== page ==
One meaning of normal is what is typical, i.e. what most people do. But a recent paper in the journal Cognition argues when people think about what is normal, they combine their sense of what is typical with their sense of what is ideal. In other words, normal is a blend of statistics and model behavior.

Ask yourself, “What is the average number of hours of TV that people watch in a day?” Think of an answer before answering the next question.

“What is the normal number of hours of TV for a person to watch in a day?”

If you are like most participants in an experiment, you didn’t give the same answer. The experiment’s participants averaged four for the first question and three for the second. The results were the same for other scenarios.

So why did I find this interesting? Or why does anybody?

The researchers found it potentially dangerous as human minds are blending what is right and ideal with what is typical, and it is this blending that is of concern. It suggests that it is human nature to think that if everybody does it, it’s okay because it’s normal. Every parent rejects the “everybody does it” excuse from their offspring, but may harbor a tendency to that kind of thinking, themselves.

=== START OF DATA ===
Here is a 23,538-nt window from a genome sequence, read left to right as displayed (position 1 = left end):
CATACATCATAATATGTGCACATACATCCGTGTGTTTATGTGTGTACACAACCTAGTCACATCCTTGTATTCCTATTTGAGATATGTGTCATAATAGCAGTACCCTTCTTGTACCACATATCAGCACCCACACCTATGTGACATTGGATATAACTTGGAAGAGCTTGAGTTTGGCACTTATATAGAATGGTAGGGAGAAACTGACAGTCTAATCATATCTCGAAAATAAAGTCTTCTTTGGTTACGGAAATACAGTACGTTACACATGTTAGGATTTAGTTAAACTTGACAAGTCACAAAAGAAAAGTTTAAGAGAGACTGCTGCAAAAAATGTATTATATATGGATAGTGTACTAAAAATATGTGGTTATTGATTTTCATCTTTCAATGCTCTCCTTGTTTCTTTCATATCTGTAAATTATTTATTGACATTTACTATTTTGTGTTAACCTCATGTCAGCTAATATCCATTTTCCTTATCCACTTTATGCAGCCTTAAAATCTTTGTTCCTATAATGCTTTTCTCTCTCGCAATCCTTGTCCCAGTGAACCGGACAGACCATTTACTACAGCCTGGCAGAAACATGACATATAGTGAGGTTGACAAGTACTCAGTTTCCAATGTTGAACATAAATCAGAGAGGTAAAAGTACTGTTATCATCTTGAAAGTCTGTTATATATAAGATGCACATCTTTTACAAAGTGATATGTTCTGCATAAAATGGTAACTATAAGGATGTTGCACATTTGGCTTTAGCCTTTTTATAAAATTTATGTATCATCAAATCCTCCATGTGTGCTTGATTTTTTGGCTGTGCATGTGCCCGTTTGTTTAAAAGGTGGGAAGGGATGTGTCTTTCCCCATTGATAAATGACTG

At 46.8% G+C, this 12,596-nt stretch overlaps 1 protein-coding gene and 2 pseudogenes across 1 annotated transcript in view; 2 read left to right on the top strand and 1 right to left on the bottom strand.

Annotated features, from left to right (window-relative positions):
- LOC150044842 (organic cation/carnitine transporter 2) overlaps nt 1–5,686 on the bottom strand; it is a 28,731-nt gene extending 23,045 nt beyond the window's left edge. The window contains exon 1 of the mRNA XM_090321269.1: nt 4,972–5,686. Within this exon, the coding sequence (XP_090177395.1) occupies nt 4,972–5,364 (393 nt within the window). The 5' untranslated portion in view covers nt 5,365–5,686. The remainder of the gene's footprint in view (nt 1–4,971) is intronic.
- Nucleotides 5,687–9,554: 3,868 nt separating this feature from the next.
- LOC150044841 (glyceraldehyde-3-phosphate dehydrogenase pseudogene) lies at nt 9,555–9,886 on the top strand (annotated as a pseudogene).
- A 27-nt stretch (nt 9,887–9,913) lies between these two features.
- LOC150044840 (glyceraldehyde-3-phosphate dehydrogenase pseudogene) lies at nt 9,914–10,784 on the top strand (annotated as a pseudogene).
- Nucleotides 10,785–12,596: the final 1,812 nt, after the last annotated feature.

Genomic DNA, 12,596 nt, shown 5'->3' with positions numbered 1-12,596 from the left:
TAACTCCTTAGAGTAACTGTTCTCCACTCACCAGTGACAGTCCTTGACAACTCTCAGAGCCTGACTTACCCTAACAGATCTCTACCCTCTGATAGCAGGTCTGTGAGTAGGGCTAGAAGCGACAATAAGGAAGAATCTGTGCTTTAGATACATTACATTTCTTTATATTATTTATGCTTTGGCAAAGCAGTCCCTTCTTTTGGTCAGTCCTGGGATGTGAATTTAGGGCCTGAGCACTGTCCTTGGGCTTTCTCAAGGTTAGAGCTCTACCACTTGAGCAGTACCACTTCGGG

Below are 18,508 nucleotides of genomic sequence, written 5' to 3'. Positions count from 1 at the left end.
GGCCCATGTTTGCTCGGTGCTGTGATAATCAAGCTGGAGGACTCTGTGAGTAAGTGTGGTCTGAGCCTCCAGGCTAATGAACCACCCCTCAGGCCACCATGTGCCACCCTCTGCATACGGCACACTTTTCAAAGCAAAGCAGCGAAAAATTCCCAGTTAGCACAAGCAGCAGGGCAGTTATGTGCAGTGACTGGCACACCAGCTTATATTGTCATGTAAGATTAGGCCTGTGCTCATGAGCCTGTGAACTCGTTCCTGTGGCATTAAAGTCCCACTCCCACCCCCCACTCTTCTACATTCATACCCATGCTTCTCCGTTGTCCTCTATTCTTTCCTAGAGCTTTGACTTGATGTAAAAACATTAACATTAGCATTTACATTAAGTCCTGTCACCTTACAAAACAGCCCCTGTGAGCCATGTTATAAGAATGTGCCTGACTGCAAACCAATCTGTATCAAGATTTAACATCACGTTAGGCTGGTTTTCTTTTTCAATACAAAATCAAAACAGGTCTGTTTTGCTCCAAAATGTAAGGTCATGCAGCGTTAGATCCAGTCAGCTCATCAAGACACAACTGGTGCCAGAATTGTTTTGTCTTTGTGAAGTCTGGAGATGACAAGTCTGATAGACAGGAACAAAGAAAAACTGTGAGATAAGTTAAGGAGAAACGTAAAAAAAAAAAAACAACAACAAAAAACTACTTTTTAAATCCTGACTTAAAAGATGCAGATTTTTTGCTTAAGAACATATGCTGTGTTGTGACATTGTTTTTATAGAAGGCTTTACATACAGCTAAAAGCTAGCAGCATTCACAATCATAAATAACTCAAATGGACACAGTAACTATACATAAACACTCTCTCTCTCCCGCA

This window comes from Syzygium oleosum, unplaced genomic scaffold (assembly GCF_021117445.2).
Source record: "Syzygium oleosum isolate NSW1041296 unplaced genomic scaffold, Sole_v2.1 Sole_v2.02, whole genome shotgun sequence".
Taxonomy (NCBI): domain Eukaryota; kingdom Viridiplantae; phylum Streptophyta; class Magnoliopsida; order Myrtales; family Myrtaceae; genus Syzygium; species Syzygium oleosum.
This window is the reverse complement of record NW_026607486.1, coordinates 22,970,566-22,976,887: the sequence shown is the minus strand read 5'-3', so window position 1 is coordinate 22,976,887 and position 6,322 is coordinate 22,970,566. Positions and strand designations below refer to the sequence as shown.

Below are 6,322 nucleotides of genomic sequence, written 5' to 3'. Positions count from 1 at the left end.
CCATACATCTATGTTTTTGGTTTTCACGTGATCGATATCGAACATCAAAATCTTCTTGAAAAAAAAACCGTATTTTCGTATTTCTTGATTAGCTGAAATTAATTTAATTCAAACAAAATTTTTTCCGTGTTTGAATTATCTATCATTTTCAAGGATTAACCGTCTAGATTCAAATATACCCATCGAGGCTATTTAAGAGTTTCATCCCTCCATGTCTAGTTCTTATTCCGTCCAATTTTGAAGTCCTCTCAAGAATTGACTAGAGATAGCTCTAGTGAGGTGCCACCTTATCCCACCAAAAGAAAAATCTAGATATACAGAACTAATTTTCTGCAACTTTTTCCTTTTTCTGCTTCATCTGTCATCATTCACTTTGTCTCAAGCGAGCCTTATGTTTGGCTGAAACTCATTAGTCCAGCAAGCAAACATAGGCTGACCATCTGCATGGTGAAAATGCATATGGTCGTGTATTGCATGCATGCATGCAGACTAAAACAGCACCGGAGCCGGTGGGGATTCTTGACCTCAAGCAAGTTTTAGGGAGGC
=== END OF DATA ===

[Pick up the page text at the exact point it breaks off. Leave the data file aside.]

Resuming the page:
An argument I have always disliked is the slippery slope. If we accept A, it will lead to B and on to Z, which is perfectly horrible. Therefore, reject A. I have always argued that we are in control at each step we wish to take and will stop when appropriate. Now, I wonder if I am wrong and that as A becomes normalized, B looks less atypical and so on. Upon rethinking I  may agree that the slope is slippier than I thought, but that means we need to wear track shoes and be vigilant about our thinking.